Macroreticular chelating resins using aminophosphonic acid or iminodiacetic acid functional groups are not only for heavy metal cations but also for calcium, magnesium, and strontium than for alkali metal ions such as sodium. Has strong selectivity. Such selective properties of the resin not only make it possible to remove heavy metals from the solution, but also remove the hardness from the water stream and reduce it to the ppb level. The exhausted resin is first regenerated with a relatively high level of acid and then with sodium hydroxide. Softening in the sodium cycle requires that the acid regenerated composition be directly converted to a working sodium composition. This resin expands by about 40-45% when converted from a hydrogen composition to a sodium composition. The ion exchange container needs to have a size that allows this expansion.

  In the softening operation using the macroreticular type aminophosphone functional group chelating resin, the hardness of calcium carbonate in the water obtained by the softening operation should be less than about 25 ppb in most of the reverse osmosis discharge water in the first pass. Is possible. In order to optimize the working efficiency, the macroreticular type aminophosphon functional chelate resin is run at a space velocity of about 15 BV / h. In order to avoid bed compression, an upflow technique is used for the macroreticular aminophosphone functional chelate resin during sodium conversion.

  In the softening operation using the macroreticular-type iminodiacetic acid functional chelate resin, the hardness of calcium carbonate in the water obtained by the softening operation is less than about 25 ppb in most of the reverse osmosis discharged water in the first pass. It is possible. In order to optimize the working efficiency, the macroreticular type imino diacetic acid functional chelating resin is run at a space velocity of about 15 BV / h. In order to avoid floor compression, an upflow technique is used for the macroreticular type iminodiacetic acid chelating resin during sodium conversion.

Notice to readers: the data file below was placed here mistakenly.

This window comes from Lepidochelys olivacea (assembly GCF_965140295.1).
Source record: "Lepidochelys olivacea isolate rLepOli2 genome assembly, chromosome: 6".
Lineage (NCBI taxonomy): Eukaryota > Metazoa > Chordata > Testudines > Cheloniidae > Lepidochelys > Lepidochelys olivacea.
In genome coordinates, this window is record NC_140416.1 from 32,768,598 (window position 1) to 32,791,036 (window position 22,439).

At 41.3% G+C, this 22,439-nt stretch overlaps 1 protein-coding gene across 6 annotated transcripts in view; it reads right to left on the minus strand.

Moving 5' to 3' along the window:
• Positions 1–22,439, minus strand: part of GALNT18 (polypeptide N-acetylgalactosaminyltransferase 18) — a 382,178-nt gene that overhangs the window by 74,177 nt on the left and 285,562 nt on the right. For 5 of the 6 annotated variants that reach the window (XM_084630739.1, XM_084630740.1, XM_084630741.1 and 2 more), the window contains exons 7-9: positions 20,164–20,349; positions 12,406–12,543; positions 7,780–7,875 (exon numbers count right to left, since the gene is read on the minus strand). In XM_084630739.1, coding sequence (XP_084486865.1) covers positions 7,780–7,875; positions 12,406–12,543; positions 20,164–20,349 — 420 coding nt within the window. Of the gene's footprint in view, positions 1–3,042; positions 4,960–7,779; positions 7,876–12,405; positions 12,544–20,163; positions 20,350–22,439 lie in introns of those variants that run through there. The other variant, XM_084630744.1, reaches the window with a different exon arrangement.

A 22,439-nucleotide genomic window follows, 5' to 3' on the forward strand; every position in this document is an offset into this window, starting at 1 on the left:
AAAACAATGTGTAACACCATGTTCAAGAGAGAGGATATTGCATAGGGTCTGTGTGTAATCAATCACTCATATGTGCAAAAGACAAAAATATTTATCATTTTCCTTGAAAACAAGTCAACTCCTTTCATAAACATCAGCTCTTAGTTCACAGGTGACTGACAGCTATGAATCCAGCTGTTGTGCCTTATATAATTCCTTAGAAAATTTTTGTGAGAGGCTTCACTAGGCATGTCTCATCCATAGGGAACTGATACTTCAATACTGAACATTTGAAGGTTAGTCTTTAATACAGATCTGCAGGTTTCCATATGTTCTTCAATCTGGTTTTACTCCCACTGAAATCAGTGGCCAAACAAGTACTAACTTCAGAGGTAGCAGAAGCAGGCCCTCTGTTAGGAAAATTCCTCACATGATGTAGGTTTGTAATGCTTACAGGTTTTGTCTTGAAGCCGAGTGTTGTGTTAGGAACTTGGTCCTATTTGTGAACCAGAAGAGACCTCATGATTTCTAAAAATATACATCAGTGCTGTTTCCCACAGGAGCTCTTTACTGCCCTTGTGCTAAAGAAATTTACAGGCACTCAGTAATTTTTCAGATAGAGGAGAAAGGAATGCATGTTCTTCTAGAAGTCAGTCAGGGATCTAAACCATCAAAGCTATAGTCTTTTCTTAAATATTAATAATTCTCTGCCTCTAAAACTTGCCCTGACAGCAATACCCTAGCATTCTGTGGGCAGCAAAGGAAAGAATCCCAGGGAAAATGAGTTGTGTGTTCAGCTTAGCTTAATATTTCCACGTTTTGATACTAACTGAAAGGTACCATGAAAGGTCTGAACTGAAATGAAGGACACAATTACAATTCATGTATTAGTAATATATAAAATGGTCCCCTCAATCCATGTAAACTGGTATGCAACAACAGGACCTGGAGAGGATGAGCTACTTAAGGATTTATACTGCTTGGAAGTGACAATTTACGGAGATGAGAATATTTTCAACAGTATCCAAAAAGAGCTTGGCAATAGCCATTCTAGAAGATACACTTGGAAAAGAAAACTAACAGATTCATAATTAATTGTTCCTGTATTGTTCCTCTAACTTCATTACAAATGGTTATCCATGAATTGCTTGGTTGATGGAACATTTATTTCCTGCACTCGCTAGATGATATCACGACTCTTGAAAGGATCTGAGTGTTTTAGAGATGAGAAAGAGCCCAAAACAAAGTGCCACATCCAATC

FIG. 2 is a cross-sectional view showing a part of the CEDI apparatus 12 used in this embodiment. The CEDI device 12 includes an anode chamber 23 having an anode 24 and a cathode chamber 25 having a cathode 26. A plurality of cation exchange membranes 27 and anion exchange membranes 28 are alternately arranged between the anode chamber 23 and the cathode chamber 25 to form a purification chamber 29 and a concentration chamber 30. The purification chamber 29 is bounded by an anion permeable membrane 28 on the anode side and a cation permeable membrane 27 on the cathode side. Adjacent concentrating chambers 30 are each bounded by a cation permeable membrane 27 on the anode side and an anion permeable membrane 28 on the cathode side. The electroactive medium utilized in the purification chamber 29 includes a mixture of anion 31 and cation 32 ion exchange resin beads. The ion exchangers 31 and 32 are preferably bead-shaped ion exchange resin particles. The second pass reverse osmosis product water is further processed in the primary UV TOC reducer 10 and the primary membrane deaerator 11 before flowing into the purification chamber 29 containing substantially uniformly sized resin beads. . Similarly, the reverse osmosis discharge water of the 1st pass is further processed in the ion exchanger 7 in order to remove hardness, before flowing into the concentration chamber 30, the anode chamber 23, and the cathode chamber 25.

  Note that the continuous electrodeionization apparatus may include more than one purification chamber and more than two concentration chambers.

  The ion exchange membrane is made of an ion exchange resin manufactured in a sheet shape. Certain fixed charged membranes are permeable to counterions and not permeable to coions. Since the ion exchange membrane is not permeable to water, it acts as a barrier to the bulk liquid flow while allowing the movement of counter ions under the influence of the potential.